__init__(self, *args, **kwargs) - why not always?

Jim Jewett JimJJewett at yahoo.com
Mon Jan 19 22:58:05 CET 2004

Normally, I expect a subclass to act in a manner consistent 
with its Base classes.  In particular, I don't expect to 
*lose* any functionality, unless that was the whole point of 
the subclass.  (e.g., a security-restricted version, or an
interface implementation that doesn't require a filesystem.)

One (common?) exception seems to occur in initialization.  I 
understand stripping out arguments that your subclass explicitly 
handles or replaces.  A subclass intended to restrict access 
might even "handle" all unknown arguments.  But for the general 
case, is there any reason *not* to pass unhandled initializer 
arguments to the parent classes?

More specifically, is there any reason not to replace:

    class SubClass(BaseClass):
        def __init__(self):


    class SubClass(BaseClass):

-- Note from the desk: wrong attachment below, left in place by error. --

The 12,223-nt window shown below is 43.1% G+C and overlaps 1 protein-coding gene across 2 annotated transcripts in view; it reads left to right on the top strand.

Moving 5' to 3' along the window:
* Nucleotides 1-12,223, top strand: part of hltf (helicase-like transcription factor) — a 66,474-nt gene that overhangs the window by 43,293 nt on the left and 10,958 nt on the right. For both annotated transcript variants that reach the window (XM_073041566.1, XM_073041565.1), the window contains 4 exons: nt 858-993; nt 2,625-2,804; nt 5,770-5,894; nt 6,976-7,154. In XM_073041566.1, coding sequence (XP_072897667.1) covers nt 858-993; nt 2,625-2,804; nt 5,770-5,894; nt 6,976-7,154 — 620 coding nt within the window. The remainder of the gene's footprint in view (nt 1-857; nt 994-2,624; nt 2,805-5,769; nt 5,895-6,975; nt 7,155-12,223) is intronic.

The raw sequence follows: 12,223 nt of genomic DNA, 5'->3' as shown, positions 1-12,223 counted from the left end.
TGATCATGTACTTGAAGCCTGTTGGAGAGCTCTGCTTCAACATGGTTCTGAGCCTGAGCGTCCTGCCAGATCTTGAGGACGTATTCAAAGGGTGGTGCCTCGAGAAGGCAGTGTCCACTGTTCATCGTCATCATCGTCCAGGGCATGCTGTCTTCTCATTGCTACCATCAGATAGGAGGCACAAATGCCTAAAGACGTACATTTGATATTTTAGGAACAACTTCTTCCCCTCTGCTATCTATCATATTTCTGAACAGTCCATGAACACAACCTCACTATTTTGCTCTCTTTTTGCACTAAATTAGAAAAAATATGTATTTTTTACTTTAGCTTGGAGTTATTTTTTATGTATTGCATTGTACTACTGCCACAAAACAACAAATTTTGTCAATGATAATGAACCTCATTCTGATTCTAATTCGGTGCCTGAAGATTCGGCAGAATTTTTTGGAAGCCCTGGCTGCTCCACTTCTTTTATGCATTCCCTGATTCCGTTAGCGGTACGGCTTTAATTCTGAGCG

def __init__(self, *args, **kwargs):
            BaseClass.__init__(self, *args, **kwargs)

on a near-global basis?  


Bug 876421 provides an example surprise in the standard library.  


SubClass(level=ERROR) throws an exception, even though
BaseClass(level=ERROR) works, and level=ERROR was still
valid to the subclass, with the same meaning.  

I expect that variations on verbosity will be a common 
pass-through argument in many types of code.


Yes, I realize that changing BaseClass.__init__(...) 
to super.__init__(...) may be better still, but that 
discussion is orthogonal to this question.

Yes, I would have preferred that the interpreter add
the (possibly modified) *args and **kwargs automatically, 
but I do realize that it is too late for that change.

 -jJ  Take only memories.  Leave not even footprints.

More information about the Python-list mailing list